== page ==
Have you scraped your windshield yet? Frost distribution has been atypical, to say the least, across North America this fall season. A recent analysis has indeed found our seasons misshapen compared to decades earlier.
The position of the jet stream has carved out a stark contrast across Canada this October. Toronto Island has remained above 15°C through the overnight ten times this month, while Vancouver hasn't reached 15°C for a single minute.
On October 19th, the temperature climbed to 23°C in the City of Sudbury, almost 400 kilometres north of the City of Toronto.
With Halloween approaching, surely those pumpkins have frosted over a few times by now? Nope. The mean temperature through October 18th has been nearly 15°C, with the average typically closer to 7°C.
The average overnight low anomaly is even more haywire. By October 18th, the average overnight low had been over 11°C for Sudbury. That's a warmer average nighttime low in August and June. Keep in mind, an average low during this period is a frosty 3°C.
Thunder Bay's frost was so late that it mimics what climate models predict will be an average first frost in the year 2060.
On the morning of October 19th, along the shores of James Bay, Waskaganish, the territory of Eeyou Istchee, recorded its first temperature below freezing for the fall season, roughly a month late.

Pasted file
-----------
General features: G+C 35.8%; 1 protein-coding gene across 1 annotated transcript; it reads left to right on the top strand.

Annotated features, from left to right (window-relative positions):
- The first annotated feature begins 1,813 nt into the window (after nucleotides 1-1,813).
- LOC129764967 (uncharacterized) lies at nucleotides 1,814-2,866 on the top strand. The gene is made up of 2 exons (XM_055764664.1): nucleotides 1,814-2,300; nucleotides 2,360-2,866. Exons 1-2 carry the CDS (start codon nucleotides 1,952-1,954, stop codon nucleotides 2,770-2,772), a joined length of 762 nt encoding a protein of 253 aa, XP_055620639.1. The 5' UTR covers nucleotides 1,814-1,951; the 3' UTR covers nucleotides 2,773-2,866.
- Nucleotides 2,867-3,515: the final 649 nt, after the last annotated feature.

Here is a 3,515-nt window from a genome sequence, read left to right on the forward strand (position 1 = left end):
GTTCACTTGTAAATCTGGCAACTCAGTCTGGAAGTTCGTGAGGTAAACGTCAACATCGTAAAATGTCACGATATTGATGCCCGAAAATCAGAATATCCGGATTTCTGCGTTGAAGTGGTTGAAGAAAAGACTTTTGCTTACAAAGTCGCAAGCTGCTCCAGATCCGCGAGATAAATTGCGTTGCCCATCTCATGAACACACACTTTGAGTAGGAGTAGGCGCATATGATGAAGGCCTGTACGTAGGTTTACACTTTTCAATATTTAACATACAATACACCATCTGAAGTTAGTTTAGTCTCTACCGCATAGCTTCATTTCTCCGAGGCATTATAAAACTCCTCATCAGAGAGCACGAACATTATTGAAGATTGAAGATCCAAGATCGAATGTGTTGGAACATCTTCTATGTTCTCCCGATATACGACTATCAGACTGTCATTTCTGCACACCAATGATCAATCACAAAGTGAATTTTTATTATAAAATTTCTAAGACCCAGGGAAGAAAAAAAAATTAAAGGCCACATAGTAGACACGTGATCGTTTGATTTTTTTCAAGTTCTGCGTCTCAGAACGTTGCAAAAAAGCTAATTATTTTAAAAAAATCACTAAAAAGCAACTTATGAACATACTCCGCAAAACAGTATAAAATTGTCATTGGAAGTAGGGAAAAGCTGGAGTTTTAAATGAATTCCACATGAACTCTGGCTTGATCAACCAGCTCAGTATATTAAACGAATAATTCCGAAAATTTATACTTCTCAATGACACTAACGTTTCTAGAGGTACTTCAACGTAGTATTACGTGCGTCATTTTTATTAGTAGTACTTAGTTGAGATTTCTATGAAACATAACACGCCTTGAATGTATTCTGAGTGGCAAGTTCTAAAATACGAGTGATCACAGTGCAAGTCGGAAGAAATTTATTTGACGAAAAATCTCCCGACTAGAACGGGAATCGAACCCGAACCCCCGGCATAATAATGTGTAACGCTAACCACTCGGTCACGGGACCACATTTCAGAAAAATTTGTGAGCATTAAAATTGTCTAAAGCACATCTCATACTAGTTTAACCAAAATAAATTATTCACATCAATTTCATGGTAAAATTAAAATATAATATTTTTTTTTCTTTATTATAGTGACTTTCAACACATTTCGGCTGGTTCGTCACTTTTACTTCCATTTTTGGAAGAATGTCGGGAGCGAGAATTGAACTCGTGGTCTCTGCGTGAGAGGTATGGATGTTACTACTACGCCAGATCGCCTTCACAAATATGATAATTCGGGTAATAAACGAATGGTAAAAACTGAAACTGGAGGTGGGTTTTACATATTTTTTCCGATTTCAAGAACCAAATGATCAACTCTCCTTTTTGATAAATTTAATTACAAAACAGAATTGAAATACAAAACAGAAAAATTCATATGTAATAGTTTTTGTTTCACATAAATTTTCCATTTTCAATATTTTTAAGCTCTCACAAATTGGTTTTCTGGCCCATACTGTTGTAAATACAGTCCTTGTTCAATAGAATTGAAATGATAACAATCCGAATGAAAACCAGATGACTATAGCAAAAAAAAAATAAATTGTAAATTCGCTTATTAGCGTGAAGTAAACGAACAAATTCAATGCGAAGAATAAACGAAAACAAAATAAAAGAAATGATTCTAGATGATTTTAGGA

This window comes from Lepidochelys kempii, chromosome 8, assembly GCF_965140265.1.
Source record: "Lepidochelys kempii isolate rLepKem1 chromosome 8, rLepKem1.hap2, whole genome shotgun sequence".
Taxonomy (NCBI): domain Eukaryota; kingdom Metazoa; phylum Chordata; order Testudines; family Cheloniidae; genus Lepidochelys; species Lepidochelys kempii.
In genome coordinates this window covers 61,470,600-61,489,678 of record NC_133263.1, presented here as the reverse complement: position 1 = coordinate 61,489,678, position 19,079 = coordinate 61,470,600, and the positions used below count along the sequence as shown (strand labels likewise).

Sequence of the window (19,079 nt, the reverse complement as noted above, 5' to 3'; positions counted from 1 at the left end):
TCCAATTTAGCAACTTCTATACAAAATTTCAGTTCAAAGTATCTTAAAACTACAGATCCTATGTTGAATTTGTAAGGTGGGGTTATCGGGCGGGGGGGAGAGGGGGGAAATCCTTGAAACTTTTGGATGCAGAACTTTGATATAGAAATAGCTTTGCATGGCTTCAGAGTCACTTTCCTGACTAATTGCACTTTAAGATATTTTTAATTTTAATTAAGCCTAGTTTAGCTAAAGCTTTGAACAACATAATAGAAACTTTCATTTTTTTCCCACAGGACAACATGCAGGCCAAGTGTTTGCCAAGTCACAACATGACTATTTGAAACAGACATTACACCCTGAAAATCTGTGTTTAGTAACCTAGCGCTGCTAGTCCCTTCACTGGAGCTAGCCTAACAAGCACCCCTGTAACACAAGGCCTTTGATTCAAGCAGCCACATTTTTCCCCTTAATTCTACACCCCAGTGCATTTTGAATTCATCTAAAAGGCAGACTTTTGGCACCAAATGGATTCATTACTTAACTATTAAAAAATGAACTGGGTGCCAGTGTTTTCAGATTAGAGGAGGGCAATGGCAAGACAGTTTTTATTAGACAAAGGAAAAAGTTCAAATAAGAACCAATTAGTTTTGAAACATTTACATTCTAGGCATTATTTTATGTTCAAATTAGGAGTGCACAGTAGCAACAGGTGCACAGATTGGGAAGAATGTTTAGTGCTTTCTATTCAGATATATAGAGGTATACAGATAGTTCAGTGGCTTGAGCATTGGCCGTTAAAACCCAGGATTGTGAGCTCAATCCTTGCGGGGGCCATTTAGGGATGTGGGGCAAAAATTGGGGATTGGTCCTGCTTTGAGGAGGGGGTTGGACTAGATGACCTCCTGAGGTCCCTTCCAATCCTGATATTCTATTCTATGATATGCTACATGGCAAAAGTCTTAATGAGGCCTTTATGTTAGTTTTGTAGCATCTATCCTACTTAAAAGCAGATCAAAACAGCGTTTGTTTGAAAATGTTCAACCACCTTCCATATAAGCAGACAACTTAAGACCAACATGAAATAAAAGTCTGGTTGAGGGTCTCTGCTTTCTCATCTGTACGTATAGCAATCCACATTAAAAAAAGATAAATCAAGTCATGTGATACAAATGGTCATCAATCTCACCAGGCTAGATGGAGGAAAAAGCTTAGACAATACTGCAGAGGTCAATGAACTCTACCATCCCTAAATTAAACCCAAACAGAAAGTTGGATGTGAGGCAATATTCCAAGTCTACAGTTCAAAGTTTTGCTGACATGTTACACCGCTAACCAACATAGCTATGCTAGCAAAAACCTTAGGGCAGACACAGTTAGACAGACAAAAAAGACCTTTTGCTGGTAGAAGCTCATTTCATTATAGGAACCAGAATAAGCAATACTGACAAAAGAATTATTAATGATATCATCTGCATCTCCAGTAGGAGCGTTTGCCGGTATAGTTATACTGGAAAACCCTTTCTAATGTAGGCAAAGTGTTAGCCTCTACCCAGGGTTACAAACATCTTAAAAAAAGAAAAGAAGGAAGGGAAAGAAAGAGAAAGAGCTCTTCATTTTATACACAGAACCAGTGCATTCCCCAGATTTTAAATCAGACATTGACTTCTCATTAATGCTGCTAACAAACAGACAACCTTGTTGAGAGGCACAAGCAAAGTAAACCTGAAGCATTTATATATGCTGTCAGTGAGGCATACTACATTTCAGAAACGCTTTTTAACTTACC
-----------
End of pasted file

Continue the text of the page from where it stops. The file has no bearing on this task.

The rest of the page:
Remarkable, being about 900 kilometres north of the Greater Toronto Area.
Vancouver Island has recorded temperatures below the freezing mark, along with the northern fringes of Mexico. Yes, even Mexico.
Even half the entire state of New Mexico has dipped below the freezing mark.
As we speak, cooler air is finally beginning to flush further south across eastern Canada, beyond fashionably late.
Our seasons are fundamentally changing. Meteorologists refer to the winter months as December through February; this rigid definition doesn't tell the story of our changing climate.
Climatologist Brian Brettschneider has already done the heavy lifting here, but his thorough analysis paints a changing climate, re-writing our traditional seasons.
We're now dealing with a summer that's upwards of two weeks longer than it used to be during the latter half of the 20th century.
As for winters, they've shrunk by 2-3 weeks across parts of northwestern Ontario – and by more than a month across northern Canada.
It's telling when we take the temperature of northern Canada over recent days. Extreme temperature anomalies are plaguing Nunavut. Alert, for example, had temperatures hovering just below the freezing mark, making the temperature anomaly close to 20°C above the seasonal mark.